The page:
As the sun melts behind the horizon Balaram Stack slips into a 4-foot tube in the foreground. He emerges with the spit, kicks out in front of a cluster of exposed rocks and paddles in over the shallow inside shelf. When he hits the beach Yadin Nicol meets him with an ice-cold beer and a job well done high-five. The rest of us are huddled around an impromptu beach barbecue watching Ry Craike poke at a pile of steak and sausage. The smell of simmering meat fills the crisp evening air.
"You boys get a few out there?" Ry asks in his deep, West OZ drawl, gesturing toward the point. Ry was on a job with his dad, delivering a boat, and only just showed up. He didn't get a chance to join our crew today out at the ridiculously good, picturesque left point that helped him become one of the best surfers in the world.
"F–k yeah," Ian Crane answers, with the biggest smile. "Today was the best day ever."
"Bummed I missed it. Where can I see all the footy?"
Parker Coffin turns his iPhone screen to Ry and shows him a 15-second Instagram teaser of a couple waves from earlier in the day. "The whole edit will be online in a couple hours," Parker quips.
Ry is impressed. And also surprised. "That's....from today?"
It sure is. If this were a normal surf trip Ry would have to wait a few months before we'd release all of the goods. But this isn't a normal surf trip. This is the SURFING Factory -- the second of its kind -- and on The Factory we aren't saving anything. If it happened this morning it's already edited and online. If it happened a few minutes ago, it's currently being uploaded to Instagram.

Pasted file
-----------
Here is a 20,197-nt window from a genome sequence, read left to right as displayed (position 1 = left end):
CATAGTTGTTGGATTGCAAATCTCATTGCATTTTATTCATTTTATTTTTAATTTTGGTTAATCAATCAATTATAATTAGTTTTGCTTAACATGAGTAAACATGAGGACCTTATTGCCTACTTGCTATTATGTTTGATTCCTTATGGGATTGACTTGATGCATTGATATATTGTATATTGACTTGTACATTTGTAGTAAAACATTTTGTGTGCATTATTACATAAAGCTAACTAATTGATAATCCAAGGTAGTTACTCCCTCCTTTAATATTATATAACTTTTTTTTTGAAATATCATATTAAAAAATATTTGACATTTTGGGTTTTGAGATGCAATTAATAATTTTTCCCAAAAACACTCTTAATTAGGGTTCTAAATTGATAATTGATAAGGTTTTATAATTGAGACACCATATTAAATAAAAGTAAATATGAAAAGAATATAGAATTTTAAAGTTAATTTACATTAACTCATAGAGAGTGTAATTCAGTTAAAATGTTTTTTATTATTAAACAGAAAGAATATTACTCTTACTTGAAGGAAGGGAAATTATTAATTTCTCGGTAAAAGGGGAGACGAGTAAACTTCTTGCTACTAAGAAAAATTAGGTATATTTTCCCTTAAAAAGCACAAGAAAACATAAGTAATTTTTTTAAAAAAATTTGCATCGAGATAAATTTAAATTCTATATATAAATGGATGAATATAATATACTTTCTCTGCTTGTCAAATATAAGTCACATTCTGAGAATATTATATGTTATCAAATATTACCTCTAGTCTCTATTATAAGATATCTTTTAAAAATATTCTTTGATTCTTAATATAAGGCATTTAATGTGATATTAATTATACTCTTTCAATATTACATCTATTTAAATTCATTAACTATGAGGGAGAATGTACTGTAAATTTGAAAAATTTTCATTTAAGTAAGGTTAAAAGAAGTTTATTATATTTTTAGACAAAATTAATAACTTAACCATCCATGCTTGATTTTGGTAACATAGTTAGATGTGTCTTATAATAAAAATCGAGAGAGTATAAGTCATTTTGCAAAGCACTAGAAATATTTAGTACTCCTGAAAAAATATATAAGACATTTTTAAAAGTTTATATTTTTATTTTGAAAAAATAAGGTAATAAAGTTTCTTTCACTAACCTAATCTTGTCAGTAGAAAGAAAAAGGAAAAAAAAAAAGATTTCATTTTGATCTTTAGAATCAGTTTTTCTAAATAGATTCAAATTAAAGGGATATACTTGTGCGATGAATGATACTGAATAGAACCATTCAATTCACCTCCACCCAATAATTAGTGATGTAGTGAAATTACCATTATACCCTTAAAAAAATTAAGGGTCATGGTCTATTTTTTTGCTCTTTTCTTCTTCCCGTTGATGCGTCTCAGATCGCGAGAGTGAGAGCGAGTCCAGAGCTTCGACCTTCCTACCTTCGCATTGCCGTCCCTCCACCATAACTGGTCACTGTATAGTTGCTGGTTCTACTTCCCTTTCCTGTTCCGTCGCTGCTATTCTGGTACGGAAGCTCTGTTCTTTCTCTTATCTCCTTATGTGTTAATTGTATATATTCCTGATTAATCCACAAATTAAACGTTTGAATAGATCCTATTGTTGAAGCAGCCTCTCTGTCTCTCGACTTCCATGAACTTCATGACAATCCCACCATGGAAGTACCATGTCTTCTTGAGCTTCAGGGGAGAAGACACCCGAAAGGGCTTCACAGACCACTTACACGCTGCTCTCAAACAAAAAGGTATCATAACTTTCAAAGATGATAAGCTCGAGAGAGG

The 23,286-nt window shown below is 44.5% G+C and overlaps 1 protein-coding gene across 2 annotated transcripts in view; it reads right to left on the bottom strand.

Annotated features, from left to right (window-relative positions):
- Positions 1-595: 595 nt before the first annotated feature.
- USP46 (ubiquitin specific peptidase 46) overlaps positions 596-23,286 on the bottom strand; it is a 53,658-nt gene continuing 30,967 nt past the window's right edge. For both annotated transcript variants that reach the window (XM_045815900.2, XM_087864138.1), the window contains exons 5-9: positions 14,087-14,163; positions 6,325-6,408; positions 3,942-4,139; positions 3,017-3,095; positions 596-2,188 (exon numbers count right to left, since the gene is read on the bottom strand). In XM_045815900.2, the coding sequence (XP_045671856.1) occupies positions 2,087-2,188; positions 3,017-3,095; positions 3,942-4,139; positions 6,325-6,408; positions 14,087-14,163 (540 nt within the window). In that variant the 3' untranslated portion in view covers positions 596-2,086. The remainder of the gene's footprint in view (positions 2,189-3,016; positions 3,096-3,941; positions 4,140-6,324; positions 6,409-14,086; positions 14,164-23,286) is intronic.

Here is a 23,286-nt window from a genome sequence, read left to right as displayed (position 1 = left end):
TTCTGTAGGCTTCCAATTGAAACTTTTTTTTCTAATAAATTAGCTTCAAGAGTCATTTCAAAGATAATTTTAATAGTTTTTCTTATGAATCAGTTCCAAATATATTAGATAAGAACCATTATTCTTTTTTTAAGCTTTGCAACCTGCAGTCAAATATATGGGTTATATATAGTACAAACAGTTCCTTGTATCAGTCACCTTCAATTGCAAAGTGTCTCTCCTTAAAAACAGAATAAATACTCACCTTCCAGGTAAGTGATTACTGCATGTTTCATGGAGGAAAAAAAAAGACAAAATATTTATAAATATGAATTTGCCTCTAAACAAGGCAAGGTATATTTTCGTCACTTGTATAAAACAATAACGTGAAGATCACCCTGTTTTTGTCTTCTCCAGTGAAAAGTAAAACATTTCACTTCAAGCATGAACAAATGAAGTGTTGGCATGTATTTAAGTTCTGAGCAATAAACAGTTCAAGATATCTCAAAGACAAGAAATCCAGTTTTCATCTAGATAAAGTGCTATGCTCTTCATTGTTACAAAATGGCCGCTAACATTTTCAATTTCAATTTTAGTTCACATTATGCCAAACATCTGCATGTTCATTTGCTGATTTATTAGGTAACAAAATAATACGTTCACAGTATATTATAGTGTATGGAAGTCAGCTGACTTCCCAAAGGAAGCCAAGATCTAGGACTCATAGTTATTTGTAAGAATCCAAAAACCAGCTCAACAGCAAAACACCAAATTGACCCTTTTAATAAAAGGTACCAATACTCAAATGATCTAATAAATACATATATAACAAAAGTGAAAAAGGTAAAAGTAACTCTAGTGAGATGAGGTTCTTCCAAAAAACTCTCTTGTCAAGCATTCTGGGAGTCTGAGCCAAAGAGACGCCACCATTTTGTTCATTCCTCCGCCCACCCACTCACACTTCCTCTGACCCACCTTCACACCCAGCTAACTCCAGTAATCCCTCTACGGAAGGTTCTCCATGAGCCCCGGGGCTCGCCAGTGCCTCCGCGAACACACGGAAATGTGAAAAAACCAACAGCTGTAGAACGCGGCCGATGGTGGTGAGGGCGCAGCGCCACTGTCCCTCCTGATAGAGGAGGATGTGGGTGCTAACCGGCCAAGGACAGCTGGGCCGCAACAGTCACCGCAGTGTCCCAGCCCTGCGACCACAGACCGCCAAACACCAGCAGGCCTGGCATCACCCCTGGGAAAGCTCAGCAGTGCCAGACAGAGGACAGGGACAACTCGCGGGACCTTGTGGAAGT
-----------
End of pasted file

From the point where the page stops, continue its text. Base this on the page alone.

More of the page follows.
The Factory is The Real World meets The Drive Thru, except with all of the fun and none of the drama. We're 12 days into a 20-day trip. Noa Deane and Matt Banting have already come, conquered and left. We've produced eight edits, four photo galleries and two Factory parts, and uploaded a shit-ton of social posts. And the second crew has only just arrived.
The Factory is also a motivator. When you're releasing content as it happens, the surfers are extra fired up to perform every single day. The other morning I watched Yadin Nicol study his surfing after a session at windy, chunky North Point the same way football players study game tape. He broke everything down. Watched every clip at least three times. And then he went back out to North Point that same afternoon and nailed keeper clips back to back to back, doing some of the best surfing I've ever witnessed in person. In that way, just like a Detroit Ford factory pumping out parts, our Factory is highly productive. But unlike a Detroit Ford factory, ours is a whole lot more fun, and a place where drinking beer is very much an integral part of the job.
Because fun is the most important aspect of The Factory. It's everything a surf trip should be. A group of friends talking shit, drinking beers, staying up late, waking up early, piling into rental cars, eating meat pies for breakfast and ice cream for dinner and driving hundreds of miles and countless hours in pursuit of good surf. And, in the case of this trip, sharing all of that fun with the world as it unfolds and then packaging it into an entire issue of glorious print after the dust has all settled.
"Today was f–ked-up good," Yadin says, ripping into a mouthful of meat straight off the grill. It's nearly dark now but none of us wants to leave the beach. We arrived before the sun this morning. Stayed in our wetsuits all day. We'll leave after the sun tonight.
"I still trip out," Yadin continues, to nobody in particular. "That this is what we all do for work."
Yep, there ain't no other Factory quite like this one. --Zander Morton